Prodigal machines 

The return of Captured! By Robots

A guy beams with avuncular pride. A guy does.

When Captured! By Robots first came to Missoula in 2001, five years after human hostage JBOT first started building the automata that would eventually enslave him, the press release that preceded his arrival was made up almost entirely of articles clipped from local newsweeklies like this one. Plus a bunch of random mentions seemingly cut out of regional equivalents of Tidbits and The Thrifty Nickel. Altruists that we are, we pasted a very nice interview with JBOT onto this promotional chain letter and sent him back on his way, though his heart was still filled with despair at the punishment visited upon him for meddling with robots.

Now it’s two years later, and how the times have changed. JBOT (aka Jay Vance) and his ever-expanding cohort of robotic masters have apparently arrived at an uneasy peace with one another. Resistance proved futile after all, and what began as a Planet of the Apes-style struggle for human liberation (only with robots for apes) has mellowed into a cantankerous but mostly stable marriage. They still threaten to kill him between songs, but perhaps more affectionately than in the past.

JBOT’s adopted robot family also seems to grow between each visit to Missoula (the upcoming show will be either the fourth or fifth at Jay’s), with the robots now having babies of their own, and JBOT himself tinkering away with renewed Promethean zeal at new additions. Like a horn section: the Headless Hornsmen. The tiny Jay’s stage is getting pretty crowded these days. It’s like—sniff—it’s like we’ve watched Captured! By Robots grow up!

And so while we at the Independent can truthfully make no extravagant claims about having helped Captured! By Robots “make it” in the music business, we can at least beam with shared satisfaction when we see some of the articles by other writers at much bigger publications (like Spin) that make up the C!BR press kit these days. The most impressive item isn’t even an article at all—it’s one of those neat-o spot illustrations that you see on the club listings page in the New Yorker, an arresting collage of caricatures of JBOT and his bandmates DRMBOT and GTRBOT and Ape Which Hath No Name. Yes, Captured! By Robots have their very own New Yorker illustration. Now that’s prestige, second only to having one of those faux-woodcut portrait thingies in the Wall Street Journal.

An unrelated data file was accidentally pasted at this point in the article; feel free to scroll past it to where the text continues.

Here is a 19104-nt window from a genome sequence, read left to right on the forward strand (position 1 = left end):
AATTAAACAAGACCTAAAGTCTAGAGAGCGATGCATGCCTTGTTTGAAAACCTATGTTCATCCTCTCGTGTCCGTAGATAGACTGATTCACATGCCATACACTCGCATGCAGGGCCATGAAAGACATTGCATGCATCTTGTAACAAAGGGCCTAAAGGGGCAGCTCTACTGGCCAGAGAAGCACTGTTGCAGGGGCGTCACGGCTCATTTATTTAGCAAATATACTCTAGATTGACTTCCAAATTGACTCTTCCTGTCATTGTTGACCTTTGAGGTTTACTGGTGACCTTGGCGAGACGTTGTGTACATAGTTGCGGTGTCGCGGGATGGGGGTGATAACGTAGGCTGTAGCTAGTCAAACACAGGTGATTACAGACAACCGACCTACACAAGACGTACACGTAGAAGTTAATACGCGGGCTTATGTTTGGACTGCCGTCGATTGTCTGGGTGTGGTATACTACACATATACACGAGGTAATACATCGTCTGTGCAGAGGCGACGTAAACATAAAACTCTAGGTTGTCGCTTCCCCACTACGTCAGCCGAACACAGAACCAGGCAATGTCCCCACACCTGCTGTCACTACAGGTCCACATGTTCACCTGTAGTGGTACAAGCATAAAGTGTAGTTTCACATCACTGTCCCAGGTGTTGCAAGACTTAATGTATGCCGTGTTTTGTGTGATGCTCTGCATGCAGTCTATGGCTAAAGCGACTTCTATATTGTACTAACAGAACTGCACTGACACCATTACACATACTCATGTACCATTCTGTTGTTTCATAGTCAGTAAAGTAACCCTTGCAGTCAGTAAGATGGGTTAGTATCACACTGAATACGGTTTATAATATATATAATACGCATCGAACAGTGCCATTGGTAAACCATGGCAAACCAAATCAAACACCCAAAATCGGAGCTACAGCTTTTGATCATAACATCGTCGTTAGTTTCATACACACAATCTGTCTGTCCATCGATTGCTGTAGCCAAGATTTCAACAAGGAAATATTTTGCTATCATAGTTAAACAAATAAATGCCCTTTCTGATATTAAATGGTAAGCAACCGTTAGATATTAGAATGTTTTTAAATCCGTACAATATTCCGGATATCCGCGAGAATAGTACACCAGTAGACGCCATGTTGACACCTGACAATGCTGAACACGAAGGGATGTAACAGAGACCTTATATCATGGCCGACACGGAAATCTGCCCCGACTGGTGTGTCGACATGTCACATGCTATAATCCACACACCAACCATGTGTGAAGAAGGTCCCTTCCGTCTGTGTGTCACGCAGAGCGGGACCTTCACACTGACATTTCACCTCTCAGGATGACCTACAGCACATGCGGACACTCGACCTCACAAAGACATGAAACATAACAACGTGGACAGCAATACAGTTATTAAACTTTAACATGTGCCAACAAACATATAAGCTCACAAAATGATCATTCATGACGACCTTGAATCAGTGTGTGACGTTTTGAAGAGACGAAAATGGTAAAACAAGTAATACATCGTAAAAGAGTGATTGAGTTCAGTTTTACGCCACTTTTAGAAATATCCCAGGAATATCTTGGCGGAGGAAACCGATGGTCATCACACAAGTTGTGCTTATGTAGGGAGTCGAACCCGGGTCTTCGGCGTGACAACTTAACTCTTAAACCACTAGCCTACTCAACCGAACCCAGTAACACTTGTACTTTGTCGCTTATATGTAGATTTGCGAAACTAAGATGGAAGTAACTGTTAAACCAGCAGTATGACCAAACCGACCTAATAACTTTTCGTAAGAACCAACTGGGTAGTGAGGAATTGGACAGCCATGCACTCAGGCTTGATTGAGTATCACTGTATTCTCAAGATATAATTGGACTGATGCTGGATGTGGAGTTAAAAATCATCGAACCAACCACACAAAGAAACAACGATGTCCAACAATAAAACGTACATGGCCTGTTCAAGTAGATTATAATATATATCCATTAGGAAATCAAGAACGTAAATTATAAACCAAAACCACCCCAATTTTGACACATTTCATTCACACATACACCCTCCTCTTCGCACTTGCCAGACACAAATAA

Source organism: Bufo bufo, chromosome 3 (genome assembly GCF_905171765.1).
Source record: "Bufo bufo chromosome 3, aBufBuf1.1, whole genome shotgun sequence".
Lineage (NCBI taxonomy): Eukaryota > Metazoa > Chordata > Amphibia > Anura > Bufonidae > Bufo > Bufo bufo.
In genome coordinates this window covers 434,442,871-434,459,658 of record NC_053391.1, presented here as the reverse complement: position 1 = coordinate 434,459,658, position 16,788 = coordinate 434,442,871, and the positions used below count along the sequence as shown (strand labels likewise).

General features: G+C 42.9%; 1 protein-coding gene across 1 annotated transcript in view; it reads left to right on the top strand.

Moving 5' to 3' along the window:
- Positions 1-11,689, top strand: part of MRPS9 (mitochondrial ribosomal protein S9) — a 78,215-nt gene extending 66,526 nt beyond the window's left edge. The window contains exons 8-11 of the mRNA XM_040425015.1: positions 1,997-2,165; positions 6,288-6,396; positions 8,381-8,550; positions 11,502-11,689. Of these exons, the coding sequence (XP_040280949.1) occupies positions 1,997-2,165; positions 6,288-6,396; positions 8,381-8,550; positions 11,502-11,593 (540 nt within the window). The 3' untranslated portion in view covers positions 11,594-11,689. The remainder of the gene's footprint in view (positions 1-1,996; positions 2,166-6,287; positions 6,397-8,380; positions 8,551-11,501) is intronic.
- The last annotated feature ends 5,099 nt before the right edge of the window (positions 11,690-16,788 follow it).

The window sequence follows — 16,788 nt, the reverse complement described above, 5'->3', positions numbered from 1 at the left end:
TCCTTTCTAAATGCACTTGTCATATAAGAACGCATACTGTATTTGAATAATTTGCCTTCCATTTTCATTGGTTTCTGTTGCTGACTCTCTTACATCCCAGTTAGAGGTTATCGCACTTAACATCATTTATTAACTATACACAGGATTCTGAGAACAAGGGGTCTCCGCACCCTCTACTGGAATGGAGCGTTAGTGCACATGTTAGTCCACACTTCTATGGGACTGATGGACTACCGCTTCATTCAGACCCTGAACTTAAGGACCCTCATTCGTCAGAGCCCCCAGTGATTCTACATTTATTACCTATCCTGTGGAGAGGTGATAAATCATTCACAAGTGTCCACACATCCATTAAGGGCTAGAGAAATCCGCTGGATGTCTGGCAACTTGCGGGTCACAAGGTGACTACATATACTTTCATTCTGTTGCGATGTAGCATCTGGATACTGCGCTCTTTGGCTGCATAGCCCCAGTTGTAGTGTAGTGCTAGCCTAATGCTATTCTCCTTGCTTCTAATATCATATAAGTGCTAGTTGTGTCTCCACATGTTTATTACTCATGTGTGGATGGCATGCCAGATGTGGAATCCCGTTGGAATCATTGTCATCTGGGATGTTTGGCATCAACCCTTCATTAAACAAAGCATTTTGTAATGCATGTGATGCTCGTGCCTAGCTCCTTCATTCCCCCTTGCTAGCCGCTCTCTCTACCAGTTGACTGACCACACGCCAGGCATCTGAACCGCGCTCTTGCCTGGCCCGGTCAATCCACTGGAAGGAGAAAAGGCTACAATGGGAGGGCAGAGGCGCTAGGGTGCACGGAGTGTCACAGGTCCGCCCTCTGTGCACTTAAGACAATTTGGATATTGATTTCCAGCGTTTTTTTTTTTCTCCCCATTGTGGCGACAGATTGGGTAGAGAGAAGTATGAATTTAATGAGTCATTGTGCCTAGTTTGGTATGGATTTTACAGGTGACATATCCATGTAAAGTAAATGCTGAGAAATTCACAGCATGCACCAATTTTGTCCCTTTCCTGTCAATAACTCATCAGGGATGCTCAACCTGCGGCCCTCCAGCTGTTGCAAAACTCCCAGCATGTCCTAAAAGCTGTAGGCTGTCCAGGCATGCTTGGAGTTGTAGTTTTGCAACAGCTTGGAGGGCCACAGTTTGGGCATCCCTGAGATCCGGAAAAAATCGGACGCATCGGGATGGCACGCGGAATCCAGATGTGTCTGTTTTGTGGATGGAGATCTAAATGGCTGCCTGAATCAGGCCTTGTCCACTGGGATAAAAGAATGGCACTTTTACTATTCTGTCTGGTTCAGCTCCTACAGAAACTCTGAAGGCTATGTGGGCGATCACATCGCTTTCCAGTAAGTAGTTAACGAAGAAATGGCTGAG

It doesn’t have anything to do with us, really, but it still makes us kind of proud. The best part is that Captured! By Robots don’t just get bigger with every visit to Missoula, they also get better. The music hasn’t exactly evolved as rapidly as some might have hoped, but it is improving steadily, and anyway give the guy a break—you try building your own robot band, and see if you can make it play like Return to Forever. At any rate, the music of Captured! By Robots is strictly secondary to the spectacle. Seeing the incredible amount of work that has gone into the robot-building—and trying to grasp how Jay Vance makes it all work—is an experience you won’t soon forget.

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